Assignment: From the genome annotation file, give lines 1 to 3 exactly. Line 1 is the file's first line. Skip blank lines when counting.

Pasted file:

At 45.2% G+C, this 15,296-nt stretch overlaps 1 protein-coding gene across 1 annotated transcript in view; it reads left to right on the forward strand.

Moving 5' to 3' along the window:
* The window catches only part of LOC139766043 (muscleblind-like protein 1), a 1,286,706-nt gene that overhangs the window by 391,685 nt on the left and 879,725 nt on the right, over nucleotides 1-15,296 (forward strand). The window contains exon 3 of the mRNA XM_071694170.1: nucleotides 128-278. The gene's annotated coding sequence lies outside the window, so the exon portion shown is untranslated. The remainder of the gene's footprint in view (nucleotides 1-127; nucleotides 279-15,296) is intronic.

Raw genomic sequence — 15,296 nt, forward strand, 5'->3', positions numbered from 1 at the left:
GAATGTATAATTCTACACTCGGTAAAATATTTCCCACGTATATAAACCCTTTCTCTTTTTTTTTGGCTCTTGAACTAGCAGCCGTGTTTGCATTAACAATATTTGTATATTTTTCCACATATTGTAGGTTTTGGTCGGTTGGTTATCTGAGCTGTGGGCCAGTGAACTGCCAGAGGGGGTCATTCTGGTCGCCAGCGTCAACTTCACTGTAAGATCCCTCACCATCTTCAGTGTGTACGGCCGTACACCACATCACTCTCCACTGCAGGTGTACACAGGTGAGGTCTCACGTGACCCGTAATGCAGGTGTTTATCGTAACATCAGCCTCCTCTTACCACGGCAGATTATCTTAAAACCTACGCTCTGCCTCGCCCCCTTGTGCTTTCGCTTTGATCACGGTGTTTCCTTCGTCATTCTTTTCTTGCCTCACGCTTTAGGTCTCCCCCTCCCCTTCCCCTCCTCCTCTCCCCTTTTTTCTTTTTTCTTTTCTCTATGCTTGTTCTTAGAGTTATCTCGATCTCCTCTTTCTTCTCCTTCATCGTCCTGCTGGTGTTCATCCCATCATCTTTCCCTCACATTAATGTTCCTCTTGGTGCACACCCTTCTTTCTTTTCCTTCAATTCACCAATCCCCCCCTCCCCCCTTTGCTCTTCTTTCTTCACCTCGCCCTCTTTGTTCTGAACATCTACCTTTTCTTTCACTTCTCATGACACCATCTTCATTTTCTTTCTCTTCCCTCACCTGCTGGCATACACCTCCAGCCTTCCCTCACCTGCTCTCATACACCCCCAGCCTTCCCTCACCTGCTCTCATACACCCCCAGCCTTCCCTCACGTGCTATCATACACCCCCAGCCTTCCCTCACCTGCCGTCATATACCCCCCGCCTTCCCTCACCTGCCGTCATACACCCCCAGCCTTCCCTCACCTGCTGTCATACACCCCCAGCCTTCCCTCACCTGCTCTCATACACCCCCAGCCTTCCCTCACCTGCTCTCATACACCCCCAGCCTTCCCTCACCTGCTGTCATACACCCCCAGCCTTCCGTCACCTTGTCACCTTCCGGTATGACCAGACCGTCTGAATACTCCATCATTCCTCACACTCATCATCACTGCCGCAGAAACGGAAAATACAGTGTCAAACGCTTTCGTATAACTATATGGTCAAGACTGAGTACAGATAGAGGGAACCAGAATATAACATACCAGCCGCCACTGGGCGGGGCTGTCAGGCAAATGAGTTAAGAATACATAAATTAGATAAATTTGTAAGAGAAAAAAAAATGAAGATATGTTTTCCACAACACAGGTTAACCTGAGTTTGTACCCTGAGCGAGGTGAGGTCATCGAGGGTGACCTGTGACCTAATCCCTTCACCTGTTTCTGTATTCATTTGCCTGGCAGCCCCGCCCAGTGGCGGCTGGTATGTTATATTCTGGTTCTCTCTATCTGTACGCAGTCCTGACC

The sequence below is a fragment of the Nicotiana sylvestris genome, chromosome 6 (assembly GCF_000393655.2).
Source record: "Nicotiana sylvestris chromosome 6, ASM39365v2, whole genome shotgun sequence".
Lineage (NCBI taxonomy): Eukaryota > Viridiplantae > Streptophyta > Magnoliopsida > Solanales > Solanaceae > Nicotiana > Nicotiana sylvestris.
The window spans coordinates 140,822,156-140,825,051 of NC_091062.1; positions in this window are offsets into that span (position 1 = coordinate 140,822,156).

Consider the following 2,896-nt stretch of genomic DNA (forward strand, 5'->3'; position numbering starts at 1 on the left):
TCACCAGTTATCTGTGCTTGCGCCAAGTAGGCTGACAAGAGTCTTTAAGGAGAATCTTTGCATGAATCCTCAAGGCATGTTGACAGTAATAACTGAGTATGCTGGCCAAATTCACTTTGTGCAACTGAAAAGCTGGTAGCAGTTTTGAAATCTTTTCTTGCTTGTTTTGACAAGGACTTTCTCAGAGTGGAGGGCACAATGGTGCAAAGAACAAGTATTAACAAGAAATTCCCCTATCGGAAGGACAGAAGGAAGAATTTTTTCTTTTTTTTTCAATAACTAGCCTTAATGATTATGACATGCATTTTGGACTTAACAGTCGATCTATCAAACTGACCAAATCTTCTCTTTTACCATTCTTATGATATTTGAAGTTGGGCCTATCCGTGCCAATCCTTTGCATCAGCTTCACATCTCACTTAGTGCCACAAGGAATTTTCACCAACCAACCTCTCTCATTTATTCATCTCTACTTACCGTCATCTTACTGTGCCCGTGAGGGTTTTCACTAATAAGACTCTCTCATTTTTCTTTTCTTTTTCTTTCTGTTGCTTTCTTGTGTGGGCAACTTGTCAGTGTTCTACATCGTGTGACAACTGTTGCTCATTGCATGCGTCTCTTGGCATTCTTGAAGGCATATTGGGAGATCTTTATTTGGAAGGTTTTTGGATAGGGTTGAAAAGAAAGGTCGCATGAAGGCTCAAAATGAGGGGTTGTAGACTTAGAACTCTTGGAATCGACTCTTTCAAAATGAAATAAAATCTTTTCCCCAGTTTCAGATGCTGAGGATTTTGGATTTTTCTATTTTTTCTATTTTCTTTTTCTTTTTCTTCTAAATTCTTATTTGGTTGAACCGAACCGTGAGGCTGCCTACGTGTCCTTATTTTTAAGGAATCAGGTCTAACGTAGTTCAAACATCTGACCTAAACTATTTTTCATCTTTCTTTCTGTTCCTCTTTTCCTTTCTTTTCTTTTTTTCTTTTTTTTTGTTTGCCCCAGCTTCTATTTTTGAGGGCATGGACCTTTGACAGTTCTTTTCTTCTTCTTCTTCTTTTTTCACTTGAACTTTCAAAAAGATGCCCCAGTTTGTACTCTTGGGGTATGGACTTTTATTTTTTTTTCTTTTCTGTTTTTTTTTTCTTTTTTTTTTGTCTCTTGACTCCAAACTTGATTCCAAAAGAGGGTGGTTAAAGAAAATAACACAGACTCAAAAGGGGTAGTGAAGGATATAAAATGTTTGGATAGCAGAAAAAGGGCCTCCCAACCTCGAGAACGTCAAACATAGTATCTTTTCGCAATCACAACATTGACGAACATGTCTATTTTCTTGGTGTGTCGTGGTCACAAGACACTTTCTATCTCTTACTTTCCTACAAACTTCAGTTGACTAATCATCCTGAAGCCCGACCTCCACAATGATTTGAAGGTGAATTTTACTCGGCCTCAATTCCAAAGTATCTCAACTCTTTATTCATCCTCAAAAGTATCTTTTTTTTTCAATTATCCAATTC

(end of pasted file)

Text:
At 45.2% G+C, this 15,296-nt stretch overlaps 1 protein-coding gene across 1 annotated transcript in view; it reads left to right on the forward strand.

Moving 5' to 3' along the window:
* The window catches only part of LOC139766043 (muscleblind-like protein 1), a 1,286,706-nt gene that overhangs the window by 391,685 nt on the left and 879,725 nt on the right, over nucleotides 1-15,296 (forward strand). The window contains exon 3 of the mRNA XM_071694170.1: nucleotides 128-278. The gene's annotated coding sequence lies outside the window, so the exon portion shown is untranslated. The remainder of the gene's footprint in view (nucleotides 1-127; nucleotides 279-15,296) is intronic.